Twenty one Dale Avenue was originally the site of John Hoskin’s residence, “The Dale.” The position of the house amidst the expansive grounds and gardens could not have been lovelier. G. Mercer Adam wrote in his book “Toronto Old and New:” “For beauty of situation, no less than for its fine sylvan setting and the rare attractions of its conservatories, ‘The Dale’ is well-nigh unsurpassed among Toronto homes.” It was an ornate and rumbling dwelling with steep roofs, gables, dormers, turrets pointed windows and fanciful front porch spindlework, typical of the Gothic Revival design. Mr. Hoskin purchased the property in 1862, but the house was not constructed until after his marriage in 1866.
John Hoskin was born in 1836, in Devonshire England, and educated in Canada. He was called to the Bar in 1863 and created a Queen’s Counsel 10 years later. Among his titles was that of Official Guardian of Infants. In 1889 he was awarded an honorary Doctor Laws degree. By 1890 he held positions as President of the County of York Law Association, President of the National Investment Company, Vice-President of the Toronto General Trusts Company, Director of the Canadian Bank of Commerce, and Trustee of the University of Toronto.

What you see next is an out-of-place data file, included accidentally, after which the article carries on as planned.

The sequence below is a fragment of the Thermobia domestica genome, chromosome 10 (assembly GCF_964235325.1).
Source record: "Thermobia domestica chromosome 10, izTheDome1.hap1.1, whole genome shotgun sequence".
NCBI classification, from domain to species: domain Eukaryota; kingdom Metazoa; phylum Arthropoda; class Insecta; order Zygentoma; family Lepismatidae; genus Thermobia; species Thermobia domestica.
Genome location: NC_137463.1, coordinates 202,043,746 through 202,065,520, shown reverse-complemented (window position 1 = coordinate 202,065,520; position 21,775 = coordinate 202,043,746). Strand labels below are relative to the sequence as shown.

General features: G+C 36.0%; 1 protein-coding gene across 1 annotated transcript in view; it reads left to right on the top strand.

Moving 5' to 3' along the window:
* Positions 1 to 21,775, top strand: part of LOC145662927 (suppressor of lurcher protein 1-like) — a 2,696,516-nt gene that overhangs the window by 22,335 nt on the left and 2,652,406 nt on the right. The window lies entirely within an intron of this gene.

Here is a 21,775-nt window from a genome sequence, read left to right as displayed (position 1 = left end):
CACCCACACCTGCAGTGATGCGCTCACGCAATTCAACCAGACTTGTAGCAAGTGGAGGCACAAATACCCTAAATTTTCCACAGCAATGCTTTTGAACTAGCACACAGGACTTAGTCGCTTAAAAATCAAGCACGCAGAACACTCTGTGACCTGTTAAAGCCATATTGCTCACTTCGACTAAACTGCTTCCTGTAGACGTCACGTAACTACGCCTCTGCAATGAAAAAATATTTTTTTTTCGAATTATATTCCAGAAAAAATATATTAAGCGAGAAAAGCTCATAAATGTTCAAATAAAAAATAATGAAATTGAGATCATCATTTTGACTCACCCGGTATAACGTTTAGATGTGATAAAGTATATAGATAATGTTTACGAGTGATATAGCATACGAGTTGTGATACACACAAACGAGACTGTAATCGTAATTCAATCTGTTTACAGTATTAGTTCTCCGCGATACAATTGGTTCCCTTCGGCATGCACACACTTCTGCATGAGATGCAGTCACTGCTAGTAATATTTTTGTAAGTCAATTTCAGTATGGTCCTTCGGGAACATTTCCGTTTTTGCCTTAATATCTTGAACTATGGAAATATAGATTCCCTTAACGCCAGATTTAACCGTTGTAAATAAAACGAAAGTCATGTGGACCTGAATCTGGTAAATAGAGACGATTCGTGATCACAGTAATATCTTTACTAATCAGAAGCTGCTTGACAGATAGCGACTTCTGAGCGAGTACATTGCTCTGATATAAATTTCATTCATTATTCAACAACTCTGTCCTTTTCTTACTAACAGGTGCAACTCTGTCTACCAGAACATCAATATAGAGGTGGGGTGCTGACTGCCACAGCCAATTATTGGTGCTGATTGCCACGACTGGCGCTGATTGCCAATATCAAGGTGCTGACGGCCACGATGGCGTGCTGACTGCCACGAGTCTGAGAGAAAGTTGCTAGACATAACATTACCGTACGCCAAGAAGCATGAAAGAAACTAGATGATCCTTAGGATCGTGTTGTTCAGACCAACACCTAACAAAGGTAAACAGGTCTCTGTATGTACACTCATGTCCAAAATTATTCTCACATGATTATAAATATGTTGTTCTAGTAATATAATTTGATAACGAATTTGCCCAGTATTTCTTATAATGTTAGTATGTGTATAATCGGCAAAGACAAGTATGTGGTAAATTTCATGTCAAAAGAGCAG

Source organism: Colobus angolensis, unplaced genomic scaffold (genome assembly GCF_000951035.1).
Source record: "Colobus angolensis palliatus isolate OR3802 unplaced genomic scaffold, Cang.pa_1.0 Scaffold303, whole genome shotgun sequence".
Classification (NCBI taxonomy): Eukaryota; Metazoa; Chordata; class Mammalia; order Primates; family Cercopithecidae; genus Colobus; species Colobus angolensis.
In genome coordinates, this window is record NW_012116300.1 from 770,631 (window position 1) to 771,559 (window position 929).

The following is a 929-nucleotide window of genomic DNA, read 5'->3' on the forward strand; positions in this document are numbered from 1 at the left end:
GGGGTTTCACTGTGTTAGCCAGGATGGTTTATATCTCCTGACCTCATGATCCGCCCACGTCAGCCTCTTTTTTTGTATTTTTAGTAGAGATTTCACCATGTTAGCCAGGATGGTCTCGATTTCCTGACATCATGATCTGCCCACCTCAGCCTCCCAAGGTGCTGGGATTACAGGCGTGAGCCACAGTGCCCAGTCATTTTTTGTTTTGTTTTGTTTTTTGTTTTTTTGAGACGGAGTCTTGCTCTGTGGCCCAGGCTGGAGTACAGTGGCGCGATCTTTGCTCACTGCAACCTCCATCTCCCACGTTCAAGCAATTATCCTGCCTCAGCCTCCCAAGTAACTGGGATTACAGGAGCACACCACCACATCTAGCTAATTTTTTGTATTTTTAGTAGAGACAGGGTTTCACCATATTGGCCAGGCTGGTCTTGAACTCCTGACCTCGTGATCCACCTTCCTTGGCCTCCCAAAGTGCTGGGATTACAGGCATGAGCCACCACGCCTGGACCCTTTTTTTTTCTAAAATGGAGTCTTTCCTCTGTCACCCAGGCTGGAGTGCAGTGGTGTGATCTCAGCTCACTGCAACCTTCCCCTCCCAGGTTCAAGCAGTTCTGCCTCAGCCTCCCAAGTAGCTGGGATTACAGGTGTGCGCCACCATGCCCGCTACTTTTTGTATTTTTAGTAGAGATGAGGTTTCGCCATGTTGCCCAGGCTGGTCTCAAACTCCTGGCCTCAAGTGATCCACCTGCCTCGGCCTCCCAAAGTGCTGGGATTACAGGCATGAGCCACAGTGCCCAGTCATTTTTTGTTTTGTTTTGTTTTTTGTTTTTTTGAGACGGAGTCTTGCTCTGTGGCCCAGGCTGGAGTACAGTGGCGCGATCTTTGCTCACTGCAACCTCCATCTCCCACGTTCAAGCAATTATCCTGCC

The John Hoskin family were residents of 21 Dale Avenue until 1909. Later it was inhabited by Albert E. Dyment until 1939. The house was probably torn down around 1940.
In the mid 19th century, all of south-east Rosedale was in the hands of four landowners: Maunsell Jackson, who lived at Drumsnab; Edward Nanton, who resided in a former milkman’s cottage near today’s Nanton Avenue; Yorkville developer Walter McKenzie, whose house was near McKenzie Avenue; and Judge John Hoskin. All four reached home by a ravine road that began at Parliament Street, where they jointly maintained a gatekeeper’s lodge. A remnant of this road can be seen just north of Castle Frank Subway Station and is a good trail to take down into the valley. More can be found about The Dale in “Rosedale” by Bess Crawford.